The Potential Budgetary Effect of Military Action in Syria

Over the weekend, President Obama made his widely anticipated remarks on the conflict of Syria, making his case for taking military action against the Syrian regime in response to a chemical weapon attack a few weeks ago. He also stated that while he believed that he had the authority to take action himself, he would leave it up to Congress to vote on. So far, the Senate Foreign Relations Committee has passed a resolution by a 10 to 7 count, with a vote expected by the full Senate next week. Naturally, there has been widespread debate about the merits of engaging in military strikes or not, but questions have also arisen about the potential fiscal implications.

After a decade of significant defense spending increases (85 percent in real terms), the overall defense budget has fallen over the past few years as the Budget Control Act spending caps and the sequester have hit base defense spending while drawdowns in Iraq and Afghanistan have dropped war spending ("overseas contingency operations") by about half from its peak. Overall, the defense budget has declined from its peak of $720 billion in 2010 to about $600 billion in 2013 after the sequester, although it still well above pre-war levels in 2013 dollars. Beyond 2013 under current law, defense spending will roughly remain flat in real terms, assuming that war spending is drawn down as in CBO's alternative scenario.


Source: OMB, CBO
Note: Assumes CBO war drawdown scenario for war spending after 2013.

The Cost of the Operation

It is uncertain exactly what form the strikes will take, but we can use the military action in Libya in 2011 and in Iraq in December 1998 (Operation Desert Fox) as guides for the Syria operation. A recent article in DefenseNews cites a Congressional Research Service report extrapolating from the first few weeks of military action in Libya a cost of $600 million, with $340 million spent on replacing munitions that were used. The article notes, though, that there doesn't seem to be a plan for a no-fly zone in Syria as there was in Libya. In July, Chairman of the Joint Chiefs of Staff Martin Dempsey estimated that enforcing a no-fly zone in Syria would cost $1 billion per month.

As for the 1998 Iraqi bombings, a CRS report puts the cost of the operation itself and the associated build up at $135 million, which would be $190 million in 2013 dollars. This type of strike would arguably be most comparable to the current operation envisioned in Syria (assuming that it does stay as "limited").

Judging by these two estimates, a targeted military strike in Syria could cost in the low- to mid-hundred million dollar range. That does not account for potential humanitarian costs the U.S. may be obligated to incur in association with the bombings (as they did in Libya to the tune of about $100 million), and it does not account for the possibility of a wider and more prolonged intervention in the country.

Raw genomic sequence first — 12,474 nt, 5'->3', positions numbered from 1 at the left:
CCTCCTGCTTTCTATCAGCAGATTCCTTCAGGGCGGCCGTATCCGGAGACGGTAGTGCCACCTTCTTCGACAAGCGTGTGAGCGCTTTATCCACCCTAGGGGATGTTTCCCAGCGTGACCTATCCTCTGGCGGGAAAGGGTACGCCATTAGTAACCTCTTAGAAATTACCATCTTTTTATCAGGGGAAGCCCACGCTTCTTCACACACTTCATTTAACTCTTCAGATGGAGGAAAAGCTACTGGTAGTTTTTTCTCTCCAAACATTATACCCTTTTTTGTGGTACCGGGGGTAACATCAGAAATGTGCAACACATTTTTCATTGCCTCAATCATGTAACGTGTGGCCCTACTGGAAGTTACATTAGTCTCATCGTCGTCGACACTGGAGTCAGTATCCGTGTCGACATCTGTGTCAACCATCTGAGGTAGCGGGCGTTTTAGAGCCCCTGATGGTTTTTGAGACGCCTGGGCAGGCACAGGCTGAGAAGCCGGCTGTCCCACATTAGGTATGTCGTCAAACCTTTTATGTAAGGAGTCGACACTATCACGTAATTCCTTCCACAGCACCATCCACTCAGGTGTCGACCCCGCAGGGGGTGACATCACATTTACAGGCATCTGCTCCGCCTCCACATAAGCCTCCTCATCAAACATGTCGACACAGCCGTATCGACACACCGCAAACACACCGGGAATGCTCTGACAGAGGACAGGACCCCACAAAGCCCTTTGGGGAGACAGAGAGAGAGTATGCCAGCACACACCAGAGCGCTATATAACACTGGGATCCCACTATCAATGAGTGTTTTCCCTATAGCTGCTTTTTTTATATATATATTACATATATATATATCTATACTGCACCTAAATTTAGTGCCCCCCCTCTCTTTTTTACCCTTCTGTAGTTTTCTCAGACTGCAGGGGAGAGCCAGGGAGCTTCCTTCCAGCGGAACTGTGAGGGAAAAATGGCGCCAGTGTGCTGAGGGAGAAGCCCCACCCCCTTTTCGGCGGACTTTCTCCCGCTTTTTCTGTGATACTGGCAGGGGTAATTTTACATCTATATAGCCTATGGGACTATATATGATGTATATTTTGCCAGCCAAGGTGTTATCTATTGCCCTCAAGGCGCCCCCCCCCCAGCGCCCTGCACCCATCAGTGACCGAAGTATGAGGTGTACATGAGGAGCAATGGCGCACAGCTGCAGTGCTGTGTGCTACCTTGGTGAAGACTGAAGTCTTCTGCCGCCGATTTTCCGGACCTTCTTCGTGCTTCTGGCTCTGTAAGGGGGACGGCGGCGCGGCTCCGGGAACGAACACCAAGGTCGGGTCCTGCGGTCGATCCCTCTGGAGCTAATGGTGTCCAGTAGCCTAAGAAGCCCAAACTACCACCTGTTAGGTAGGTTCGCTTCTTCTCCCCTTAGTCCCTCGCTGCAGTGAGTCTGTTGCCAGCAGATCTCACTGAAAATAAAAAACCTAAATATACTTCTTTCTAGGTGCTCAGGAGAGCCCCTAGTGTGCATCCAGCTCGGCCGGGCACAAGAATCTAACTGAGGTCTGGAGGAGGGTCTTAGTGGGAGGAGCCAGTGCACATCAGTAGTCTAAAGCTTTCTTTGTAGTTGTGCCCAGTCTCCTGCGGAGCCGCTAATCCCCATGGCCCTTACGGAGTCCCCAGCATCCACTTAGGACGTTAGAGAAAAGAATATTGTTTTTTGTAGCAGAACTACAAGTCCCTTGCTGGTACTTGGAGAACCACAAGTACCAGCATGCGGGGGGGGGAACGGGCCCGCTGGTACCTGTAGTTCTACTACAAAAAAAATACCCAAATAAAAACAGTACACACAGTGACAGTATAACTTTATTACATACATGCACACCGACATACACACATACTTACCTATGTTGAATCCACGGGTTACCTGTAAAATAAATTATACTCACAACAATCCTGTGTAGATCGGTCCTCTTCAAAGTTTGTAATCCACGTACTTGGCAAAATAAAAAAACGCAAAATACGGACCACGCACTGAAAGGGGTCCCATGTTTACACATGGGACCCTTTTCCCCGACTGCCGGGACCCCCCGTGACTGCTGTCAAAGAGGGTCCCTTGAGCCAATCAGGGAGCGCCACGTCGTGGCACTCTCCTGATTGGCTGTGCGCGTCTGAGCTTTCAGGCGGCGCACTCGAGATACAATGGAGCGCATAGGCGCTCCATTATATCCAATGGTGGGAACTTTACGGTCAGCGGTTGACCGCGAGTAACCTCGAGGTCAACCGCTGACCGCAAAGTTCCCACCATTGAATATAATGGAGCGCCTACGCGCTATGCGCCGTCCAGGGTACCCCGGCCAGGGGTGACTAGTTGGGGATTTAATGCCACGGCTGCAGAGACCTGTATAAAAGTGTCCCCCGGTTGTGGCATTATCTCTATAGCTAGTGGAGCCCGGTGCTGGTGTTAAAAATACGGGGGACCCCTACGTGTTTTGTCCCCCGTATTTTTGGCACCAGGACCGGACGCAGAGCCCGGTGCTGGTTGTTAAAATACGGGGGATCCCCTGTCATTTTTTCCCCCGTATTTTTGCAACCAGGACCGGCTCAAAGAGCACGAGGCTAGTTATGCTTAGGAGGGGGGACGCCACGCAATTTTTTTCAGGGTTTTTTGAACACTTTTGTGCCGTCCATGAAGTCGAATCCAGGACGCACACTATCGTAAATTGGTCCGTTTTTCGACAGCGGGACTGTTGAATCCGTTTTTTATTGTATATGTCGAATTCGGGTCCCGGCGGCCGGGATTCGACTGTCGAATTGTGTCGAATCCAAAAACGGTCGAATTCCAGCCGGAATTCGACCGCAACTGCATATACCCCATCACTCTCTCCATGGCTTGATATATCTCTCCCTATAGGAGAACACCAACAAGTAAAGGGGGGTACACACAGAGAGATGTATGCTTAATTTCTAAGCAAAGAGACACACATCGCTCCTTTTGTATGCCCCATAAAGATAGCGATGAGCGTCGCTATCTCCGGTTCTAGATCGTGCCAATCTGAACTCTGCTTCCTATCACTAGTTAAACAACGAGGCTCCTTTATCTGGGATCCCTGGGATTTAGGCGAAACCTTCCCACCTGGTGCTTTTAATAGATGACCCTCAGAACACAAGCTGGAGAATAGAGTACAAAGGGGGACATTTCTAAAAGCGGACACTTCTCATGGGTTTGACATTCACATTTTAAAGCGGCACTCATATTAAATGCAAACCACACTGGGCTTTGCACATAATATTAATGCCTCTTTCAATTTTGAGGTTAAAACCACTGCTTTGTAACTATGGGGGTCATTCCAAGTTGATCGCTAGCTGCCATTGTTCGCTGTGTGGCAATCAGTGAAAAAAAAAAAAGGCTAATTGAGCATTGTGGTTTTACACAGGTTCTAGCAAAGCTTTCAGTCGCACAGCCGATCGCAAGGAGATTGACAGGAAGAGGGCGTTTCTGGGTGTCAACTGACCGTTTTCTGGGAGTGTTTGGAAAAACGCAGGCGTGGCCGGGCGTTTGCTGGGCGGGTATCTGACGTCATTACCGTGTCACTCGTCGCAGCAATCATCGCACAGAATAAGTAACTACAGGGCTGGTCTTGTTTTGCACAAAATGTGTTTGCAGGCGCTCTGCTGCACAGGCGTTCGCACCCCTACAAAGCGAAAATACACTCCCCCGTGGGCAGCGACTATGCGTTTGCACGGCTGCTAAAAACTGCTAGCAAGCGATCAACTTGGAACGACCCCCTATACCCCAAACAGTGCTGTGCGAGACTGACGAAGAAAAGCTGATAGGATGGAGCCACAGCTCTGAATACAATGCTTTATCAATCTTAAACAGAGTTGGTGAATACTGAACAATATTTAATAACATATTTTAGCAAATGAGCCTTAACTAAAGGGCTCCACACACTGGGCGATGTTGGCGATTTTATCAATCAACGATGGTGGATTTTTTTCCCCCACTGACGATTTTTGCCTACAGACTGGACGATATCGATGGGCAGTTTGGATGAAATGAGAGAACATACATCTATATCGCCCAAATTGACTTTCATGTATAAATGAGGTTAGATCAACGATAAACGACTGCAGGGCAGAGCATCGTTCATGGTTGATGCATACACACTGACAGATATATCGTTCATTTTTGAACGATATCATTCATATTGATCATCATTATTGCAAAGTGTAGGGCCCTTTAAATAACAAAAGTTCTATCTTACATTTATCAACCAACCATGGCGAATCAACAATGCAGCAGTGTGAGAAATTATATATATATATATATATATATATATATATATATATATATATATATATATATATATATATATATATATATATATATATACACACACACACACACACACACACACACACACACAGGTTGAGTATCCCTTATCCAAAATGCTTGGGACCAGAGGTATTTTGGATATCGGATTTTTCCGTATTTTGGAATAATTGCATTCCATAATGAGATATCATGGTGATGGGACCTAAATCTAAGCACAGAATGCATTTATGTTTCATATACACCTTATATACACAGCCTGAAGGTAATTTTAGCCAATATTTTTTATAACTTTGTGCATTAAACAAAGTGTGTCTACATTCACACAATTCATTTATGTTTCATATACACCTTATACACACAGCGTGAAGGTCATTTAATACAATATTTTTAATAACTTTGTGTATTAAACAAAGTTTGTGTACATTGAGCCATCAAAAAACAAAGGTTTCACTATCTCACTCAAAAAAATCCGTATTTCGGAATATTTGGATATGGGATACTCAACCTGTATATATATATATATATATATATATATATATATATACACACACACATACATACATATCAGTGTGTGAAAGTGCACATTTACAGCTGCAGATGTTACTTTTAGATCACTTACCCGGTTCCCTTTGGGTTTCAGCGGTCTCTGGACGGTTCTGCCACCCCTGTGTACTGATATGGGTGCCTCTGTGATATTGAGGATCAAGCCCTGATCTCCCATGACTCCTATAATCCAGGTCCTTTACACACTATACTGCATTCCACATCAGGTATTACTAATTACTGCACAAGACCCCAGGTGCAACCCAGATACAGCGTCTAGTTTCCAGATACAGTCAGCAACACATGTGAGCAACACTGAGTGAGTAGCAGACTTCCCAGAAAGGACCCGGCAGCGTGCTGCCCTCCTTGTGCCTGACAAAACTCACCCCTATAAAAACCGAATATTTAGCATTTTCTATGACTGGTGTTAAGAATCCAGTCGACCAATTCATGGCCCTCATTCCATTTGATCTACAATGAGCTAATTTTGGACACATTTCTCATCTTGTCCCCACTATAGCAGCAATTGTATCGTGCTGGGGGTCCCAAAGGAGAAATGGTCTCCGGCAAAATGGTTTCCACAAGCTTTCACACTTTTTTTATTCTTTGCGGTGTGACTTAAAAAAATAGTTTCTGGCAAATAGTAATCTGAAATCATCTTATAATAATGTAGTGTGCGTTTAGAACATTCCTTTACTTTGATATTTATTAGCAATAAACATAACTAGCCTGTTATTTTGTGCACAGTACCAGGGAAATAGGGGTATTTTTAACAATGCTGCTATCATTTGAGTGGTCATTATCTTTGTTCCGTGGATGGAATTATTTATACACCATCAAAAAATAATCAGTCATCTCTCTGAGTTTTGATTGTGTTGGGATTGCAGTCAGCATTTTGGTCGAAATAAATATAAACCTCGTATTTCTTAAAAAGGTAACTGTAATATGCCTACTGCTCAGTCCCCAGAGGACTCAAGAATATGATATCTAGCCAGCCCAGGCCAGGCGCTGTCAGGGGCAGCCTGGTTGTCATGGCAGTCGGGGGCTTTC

Cost vs. Budgetary Effect

There are a few things to consider with these cost estimates as it relates to the budget. For one, the cost of an operation is not necessarily equal to the budgetary impact because of the way discretionary spending works. The operation would only affect the budget overall if Congress appropriates supplemental funds; otherwise, the cost will simply be absorbed within the pre-existing defense spending levels. A Reuters article quotes retired Navy Admiral Gary Roughead as saying that this was the case with Libya and would likely be the case with Syria. Granted, the FY 2014 appropriations process is creating uncertainty about what funding levels will be for defense, so that may change.

Another thing to note is the timing this cost would be incurred within the budget. Some costs, particularly related to munitions, are only incurred when they are replaced, meaning that the actual incurment of expenditures happens in the future. The budget authority for replacement may only come in future years, and the actual outlays spent when the government receives the munitions would happen even further out. Thus, if there were supplemental funds granted for Syria some of the budgetary effect would only come later. Theoretically, this would mean that the cost of a Syria operation would not factor in to when the government breaches the debt limit.

Potential Supplemental Funding

As policymakers debate how to fund efforts in Syria, we would urge them to first look within the base defense budget, since it would seem that the size of the operation being discussed at the moment would not warrant a supplemental bill. If a supplemental does prove necessary, it should be offset with other spending cuts or revenue, and its funds should be used solely for direct spending on the Syria effort, not for unrelated "Christmas tree" items or to backfill the cuts from the sequestration.

There has currently been no discussion of a full-fledged intervention in Syria, and of course it could take many forms, but the Brookings Institution did estimate in March 2012 that "done properly" it could involve to 200,000 to 300,000 troops and cost $200 to $300 billion. For context, the peak of the combined troop strength and cost of the wars in Afghanistan and Iraq was at the lower end of those ranges, and in total they have cost almost $1.5 trillion since 2001. 


Although the cost of targeted strikes on Syria might be small, it is still a reminder of the value of having fiscal space to be able to respond to new priorities, whether they are related to national security or domestic in nature. This is especially true if there ends up being wider involvement in the country in the future. It also is a reminder about the harmful nature of the sequester and continuing resolutions, since they restrict Congress's ability to be flexible with the defense budget as different aspects may be higher priorities than they were previously.